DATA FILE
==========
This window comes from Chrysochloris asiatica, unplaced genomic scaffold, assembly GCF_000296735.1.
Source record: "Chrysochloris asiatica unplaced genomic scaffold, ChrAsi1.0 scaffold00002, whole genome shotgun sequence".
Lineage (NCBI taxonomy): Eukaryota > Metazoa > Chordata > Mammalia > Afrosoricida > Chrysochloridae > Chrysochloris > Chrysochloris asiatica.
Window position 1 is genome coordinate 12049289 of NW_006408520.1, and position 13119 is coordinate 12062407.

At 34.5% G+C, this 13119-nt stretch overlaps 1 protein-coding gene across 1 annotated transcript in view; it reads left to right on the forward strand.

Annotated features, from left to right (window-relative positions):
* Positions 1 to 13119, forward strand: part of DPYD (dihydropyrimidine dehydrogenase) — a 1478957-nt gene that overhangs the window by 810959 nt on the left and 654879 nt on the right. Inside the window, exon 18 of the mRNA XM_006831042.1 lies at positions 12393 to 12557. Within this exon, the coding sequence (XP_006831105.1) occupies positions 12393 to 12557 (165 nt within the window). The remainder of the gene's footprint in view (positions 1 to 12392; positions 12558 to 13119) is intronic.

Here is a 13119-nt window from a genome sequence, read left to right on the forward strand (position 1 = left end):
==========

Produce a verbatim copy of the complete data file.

This window comes from Chrysochloris asiatica, unplaced genomic scaffold, assembly GCF_000296735.1.
Source record: "Chrysochloris asiatica unplaced genomic scaffold, ChrAsi1.0 scaffold00002, whole genome shotgun sequence".
Lineage (NCBI taxonomy): Eukaryota > Metazoa > Chordata > Mammalia > Afrosoricida > Chrysochloridae > Chrysochloris > Chrysochloris asiatica.
Window position 1 is genome coordinate 12049289 of NW_006408520.1, and position 13119 is coordinate 12062407.

At 34.5% G+C, this 13119-nt stretch overlaps 1 protein-coding gene across 1 annotated transcript in view; it reads left to right on the forward strand.

Annotated features, from left to right (window-relative positions):
* Positions 1 to 13119, forward strand: part of DPYD (dihydropyrimidine dehydrogenase) — a 1478957-nt gene that overhangs the window by 810959 nt on the left and 654879 nt on the right. Inside the window, exon 18 of the mRNA XM_006831042.1 lies at positions 12393 to 12557. Within this exon, the coding sequence (XP_006831105.1) occupies positions 12393 to 12557 (165 nt within the window). The remainder of the gene's footprint in view (positions 1 to 12392; positions 12558 to 13119) is intronic.

Here is a 13119-nt window from a genome sequence, read left to right on the forward strand (position 1 = left end):